A new study, published in the Journal of Archaeological Science, suggests that the site researchers had previously thought was the starting place of many of Stonehenge’s rocks may not have been the source after all. Instead, it looks like the rocks actually come from a different site three…
A new study, published in the Journal of Archaeological Science, suggests that the site researchers had previously thought was the starting place of many of Stonehenge’s rocks may not have been the source after all. Instead, it looks like the rocks actually come from a different site three kilometres away.
The findings, bring into question the long-standing theory that people transported the rocks from Wales to Wiltshire in order to build the monument.
The research focused on the smaller stones at Stonehenge, called bluestones. The chemistry of these rocks varies, but they all originate from the Preseli Hills in Wales and are thought to have been transported to the Stonehenge site over 4000 years ago.
By confirming the source of the rocks, the researchers hope to help answer the long standing question of how around 80 of these bluestones, weighing up to three tonnes each, were transported 250 kilometres from southwest Wales to Wiltshire.
‘The Holy Grail question is how were the stones moved and why,’ explains Dr Richard Bevins of National Museum of Wales who led the research. ‘Many people think humans transported the stones south, down from the Preseli Hills and then up the Bristol Channel on rafts. But a second school of thought says these rocks are glacial erratics that were transported by ice to Salisbury Plain and so were available in the local environment.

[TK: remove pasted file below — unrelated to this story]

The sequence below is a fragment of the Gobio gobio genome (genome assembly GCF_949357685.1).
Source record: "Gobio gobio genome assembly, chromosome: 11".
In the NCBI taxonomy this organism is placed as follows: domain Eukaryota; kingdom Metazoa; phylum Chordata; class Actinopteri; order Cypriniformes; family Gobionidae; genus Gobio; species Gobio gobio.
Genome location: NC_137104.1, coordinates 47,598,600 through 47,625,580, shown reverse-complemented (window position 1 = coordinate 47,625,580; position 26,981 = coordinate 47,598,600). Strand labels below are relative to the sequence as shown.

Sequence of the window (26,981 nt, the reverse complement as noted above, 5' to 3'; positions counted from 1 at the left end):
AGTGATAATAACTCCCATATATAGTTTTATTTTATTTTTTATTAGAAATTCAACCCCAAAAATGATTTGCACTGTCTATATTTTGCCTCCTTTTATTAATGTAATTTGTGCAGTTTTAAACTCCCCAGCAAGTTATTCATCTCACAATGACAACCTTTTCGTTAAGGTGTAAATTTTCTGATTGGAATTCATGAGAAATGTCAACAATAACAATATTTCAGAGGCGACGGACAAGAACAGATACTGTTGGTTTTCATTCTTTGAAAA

‘We’re trying to discover the source of the stones so archaeologists can excavate sites in order to see if they can find evidence for people working the source stones,’ he continues.
Scientists have known the bluestones originated from the Preseli Hills since 1923, when H. H. Thomas from NERC’s British Geological Survey recognised the distinctive dark grey spotty rocks, known as spotted dolerites, during fieldwork. Further work in the early 1990s then tried to tie down the specific locations of the rocks’ origin by matching the chemistry of the Stonehenge bluestones with those at the proposed origin site.
‘The earlier research looked at the source of one of the spotted dolerites and tied it down to a specific outcrop, Carn Meini. It seems Thomas wanted all of the bluestones to also come from that same small area so he argued the rhyolites came from a nearby outcrop, Carn Alw. When we looked at it again we realised the descriptions of the rhyolites from Carn Alw and those at Stonehenge didn’t look the same at all,’ says Bevins.
The team took images showing the rocks at Stonehenge and the rocks at Carn Alw. They then asked members of the public with no geological background whether they looked the same.
‘We asked people “does A look like B?” and everyone said no,’ Bevins continues. ‘This is astonishing because this has not been questioned since the original publication by Thomas in 1923.’
The team used a new method of identifying the chemical makeup of the rocks, to match the rocks with their origin. They believe that they have now identified Carn Goedog as the source of at least 55 per cent of the spotted dolerite bluestones at Stonehenge.
‘If Carn Goedog is the true origin of the dolerites, and Craig Rhos-y-felin is a source of the rhyolitic bluestones then it does bring into question the stones being transported by rafts down to the Bristol Channel, because both of these outcrops lie on the northern side of the Preseli Hills. The rocks would have had to be dragged up the hills, across the summits and back down again before they even reached the waterways. It’s just not likely,’ Bevins concludes.